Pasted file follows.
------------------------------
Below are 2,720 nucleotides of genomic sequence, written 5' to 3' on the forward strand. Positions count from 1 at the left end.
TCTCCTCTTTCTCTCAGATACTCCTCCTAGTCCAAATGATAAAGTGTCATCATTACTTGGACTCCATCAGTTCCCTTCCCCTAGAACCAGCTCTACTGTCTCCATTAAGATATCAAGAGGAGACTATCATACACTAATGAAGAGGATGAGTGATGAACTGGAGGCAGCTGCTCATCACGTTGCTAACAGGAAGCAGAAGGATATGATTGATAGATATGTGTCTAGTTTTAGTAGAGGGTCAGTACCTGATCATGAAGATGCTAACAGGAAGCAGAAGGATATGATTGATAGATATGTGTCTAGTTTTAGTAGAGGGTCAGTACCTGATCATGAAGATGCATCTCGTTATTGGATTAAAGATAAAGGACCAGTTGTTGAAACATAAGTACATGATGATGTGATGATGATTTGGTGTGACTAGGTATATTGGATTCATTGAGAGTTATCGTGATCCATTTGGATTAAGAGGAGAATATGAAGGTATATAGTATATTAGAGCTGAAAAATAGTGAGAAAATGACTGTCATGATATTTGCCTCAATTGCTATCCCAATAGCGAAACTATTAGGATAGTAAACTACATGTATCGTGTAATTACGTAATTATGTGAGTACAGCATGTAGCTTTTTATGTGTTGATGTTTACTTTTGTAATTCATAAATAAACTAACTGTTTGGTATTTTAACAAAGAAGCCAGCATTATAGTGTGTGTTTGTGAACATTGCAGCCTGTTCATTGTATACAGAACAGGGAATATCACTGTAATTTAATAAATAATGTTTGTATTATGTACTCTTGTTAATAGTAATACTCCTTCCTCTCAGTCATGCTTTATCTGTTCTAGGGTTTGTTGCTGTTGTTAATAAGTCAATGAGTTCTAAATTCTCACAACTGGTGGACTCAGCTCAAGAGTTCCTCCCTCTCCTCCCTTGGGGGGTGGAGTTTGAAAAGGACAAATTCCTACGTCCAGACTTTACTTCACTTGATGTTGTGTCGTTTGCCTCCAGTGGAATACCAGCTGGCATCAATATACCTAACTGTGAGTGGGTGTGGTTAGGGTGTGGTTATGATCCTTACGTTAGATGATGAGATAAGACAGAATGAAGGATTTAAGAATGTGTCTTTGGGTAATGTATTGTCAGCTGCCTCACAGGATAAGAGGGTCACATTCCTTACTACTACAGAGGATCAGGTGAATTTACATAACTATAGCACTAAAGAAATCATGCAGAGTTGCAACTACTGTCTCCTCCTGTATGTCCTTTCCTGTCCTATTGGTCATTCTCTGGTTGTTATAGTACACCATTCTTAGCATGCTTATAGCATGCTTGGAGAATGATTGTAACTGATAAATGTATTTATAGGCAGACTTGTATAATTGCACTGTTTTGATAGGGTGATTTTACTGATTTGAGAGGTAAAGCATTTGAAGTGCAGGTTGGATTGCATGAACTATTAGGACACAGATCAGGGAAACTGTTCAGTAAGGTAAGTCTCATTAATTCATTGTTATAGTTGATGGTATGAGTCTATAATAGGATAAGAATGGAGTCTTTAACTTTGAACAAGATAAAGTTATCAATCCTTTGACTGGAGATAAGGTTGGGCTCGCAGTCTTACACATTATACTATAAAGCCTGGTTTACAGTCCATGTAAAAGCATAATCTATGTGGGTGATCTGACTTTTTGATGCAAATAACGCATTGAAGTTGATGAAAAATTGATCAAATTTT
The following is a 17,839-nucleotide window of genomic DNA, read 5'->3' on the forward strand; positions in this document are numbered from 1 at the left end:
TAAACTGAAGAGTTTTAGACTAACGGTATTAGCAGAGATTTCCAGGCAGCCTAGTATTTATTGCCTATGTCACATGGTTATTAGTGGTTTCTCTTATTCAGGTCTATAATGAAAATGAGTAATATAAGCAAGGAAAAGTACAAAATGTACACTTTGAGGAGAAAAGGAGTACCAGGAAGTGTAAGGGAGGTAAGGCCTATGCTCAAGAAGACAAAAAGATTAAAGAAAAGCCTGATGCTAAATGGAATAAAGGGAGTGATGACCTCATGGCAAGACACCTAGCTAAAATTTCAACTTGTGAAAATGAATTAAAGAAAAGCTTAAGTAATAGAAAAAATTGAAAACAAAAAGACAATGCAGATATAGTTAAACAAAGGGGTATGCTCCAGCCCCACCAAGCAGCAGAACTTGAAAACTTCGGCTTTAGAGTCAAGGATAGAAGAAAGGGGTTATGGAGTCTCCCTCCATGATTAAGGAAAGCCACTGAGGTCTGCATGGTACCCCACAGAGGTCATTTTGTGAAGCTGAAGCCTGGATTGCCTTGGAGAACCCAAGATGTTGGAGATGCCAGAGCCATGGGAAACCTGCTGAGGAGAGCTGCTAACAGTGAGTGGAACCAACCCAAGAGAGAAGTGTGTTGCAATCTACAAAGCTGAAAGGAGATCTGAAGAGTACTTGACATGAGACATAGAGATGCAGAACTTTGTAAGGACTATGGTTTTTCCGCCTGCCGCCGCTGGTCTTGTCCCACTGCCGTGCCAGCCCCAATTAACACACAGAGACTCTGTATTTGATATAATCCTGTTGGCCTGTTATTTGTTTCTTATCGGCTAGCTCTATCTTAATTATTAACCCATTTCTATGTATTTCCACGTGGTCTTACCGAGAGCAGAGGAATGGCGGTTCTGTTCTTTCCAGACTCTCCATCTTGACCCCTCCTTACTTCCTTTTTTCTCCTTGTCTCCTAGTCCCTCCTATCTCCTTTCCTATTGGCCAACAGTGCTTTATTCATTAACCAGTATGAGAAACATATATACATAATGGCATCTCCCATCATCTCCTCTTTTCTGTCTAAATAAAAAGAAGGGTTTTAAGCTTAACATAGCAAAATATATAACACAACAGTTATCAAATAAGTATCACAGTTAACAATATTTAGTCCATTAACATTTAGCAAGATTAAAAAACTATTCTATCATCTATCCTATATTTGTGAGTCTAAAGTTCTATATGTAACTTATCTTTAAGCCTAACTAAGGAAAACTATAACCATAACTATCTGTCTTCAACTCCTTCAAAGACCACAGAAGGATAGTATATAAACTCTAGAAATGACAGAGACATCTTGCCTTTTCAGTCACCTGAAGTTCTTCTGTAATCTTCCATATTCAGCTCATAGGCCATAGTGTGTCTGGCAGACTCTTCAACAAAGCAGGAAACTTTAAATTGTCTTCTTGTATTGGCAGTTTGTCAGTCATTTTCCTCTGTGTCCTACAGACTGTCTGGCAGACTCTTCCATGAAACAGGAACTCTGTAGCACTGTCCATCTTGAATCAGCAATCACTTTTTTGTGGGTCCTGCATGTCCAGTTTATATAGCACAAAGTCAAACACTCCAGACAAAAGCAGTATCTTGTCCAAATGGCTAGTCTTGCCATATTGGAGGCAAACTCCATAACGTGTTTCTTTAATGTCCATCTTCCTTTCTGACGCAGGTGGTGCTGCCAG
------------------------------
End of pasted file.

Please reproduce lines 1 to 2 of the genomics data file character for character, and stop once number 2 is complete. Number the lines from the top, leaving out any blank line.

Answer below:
Below are 2,720 nucleotides of genomic sequence, written 5' to 3' on the forward strand. Positions count from 1 at the left end.
TCTCCTCTTTCTCTCAGATACTCCTCCTAGTCCAAATGATAAAGTGTCATCATTACTTGGACTCCATCAGTTCCCTTCCCCTAGAACCAGCTCTACTGTCTCCATTAAGATATCAAGAGGAGACTATCATACACTAATGAAGAGGATGAGTGATGAACTGGAGGCAGCTGCTCATCACGTTGCTAACAGGAAGCAGAAGGATATGATTGATAGATATGTGTCTAGTTTTAGTAGAGGGTCAGTACCTGATCATGAAGATGCTAACAGGAAGCAGAAGGATATGATTGATAGATATGTGTCTAGTTTTAGTAGAGGGTCAGTACCTGATCATGAAGATGCATCTCGTTATTGGATTAAAGATAAAGGACCAGTTGTTGAAACATAAGTACATGATGATGTGATGATGATTTGGTGTGACTAGGTATATTGGATTCATTGAGAGTTATCGTGATCCATTTGGATTAAGAGGAGAATATGAAGGTATATAGTATATTAGAGCTGAAAAATAGTGAGAAAATGACTGTCATGATATTTGCCTCAATTGCTATCCCAATAGCGAAACTATTAGGATAGTAAACTACATGTATCGTGTAATTACGTAATTATGTGAGTACAGCATGTAGCTTTTTATGTGTTGATGTTTACTTTTGTAATTCATAAATAAACTAACTGTTTGGTATTTTAACAAAGAAGCCAGCATTATAGTGTGTGTTTGTGAACATTGCAGCCTGTTCATTGTATACAGAACAGGGAATATCACTGTAATTTAATAAATAATGTTTGTATTATGTACTCTTGTTAATAGTAATACTCCTTCCTCTCAGTCATGCTTTATCTGTTCTAGGGTTTGTTGCTGTTGTTAATAAGTCAATGAGTTCTAAATTCTCACAACTGGTGGACTCAGCTCAAGAGTTCCTCCCTCTCCTCCCTTGGGGGGTGGAGTTTGAAAAGGACAAATTCCTACGTCCAGACTTTACTTCACTTGATGTTGTGTCGTTTGCCTCCAGTGGAATACCAGCTGGCATCAATATACCTAACTGTGAGTGGGTGTGGTTAGGGTGTGGTTATGATCCTTACGTTAGATGATGAGATAAGACAGAATGAAGGATTTAAGAATGTGTCTTTGGGTAATGTATTGTCAGCTGCCTCACAGGATAAGAGGGTCACATTCCTTACTACTACAGAGGATCAGGTGAATTTACATAACTATAGCACTAAAGAAATCATGCAGAGTTGCAACTACTGTCTCCTCCTGTATGTCCTTTCCTGTCCTATTGGTCATTCTCTGGTTGTTATAGTACACCATTCTTAGCATGCTTATAGCATGCTTGGAGAATGATTGTAACTGATAAATGTATTTATAGGCAGACTTGTATAATTGCACTGTTTTGATAGGGTGATTTTACTGATTTGAGAGGTAAAGCATTTGAAGTGCAGGTTGGATTGCATGAACTATTAGGACACAGATCAGGGAAACTGTTCAGTAAGGTAAGTCTCATTAATTCATTGTTATAGTTGATGGTATGAGTCTATAATAGGATAAGAATGGAGTCTTTAACTTTGAACAAGATAAAGTTATCAATCCTTTGACTGGAGATAAGGTTGGGCTCGCAGTCTTACACATTATACTATAAAGCCTGGTTTACAGTCCATGTAAAAGCATAATCTATGTGGGTGATCTGACTTTTTGATGCAAATAACGCATTGAAGTTGATGAAAAATTGATCAAATTTT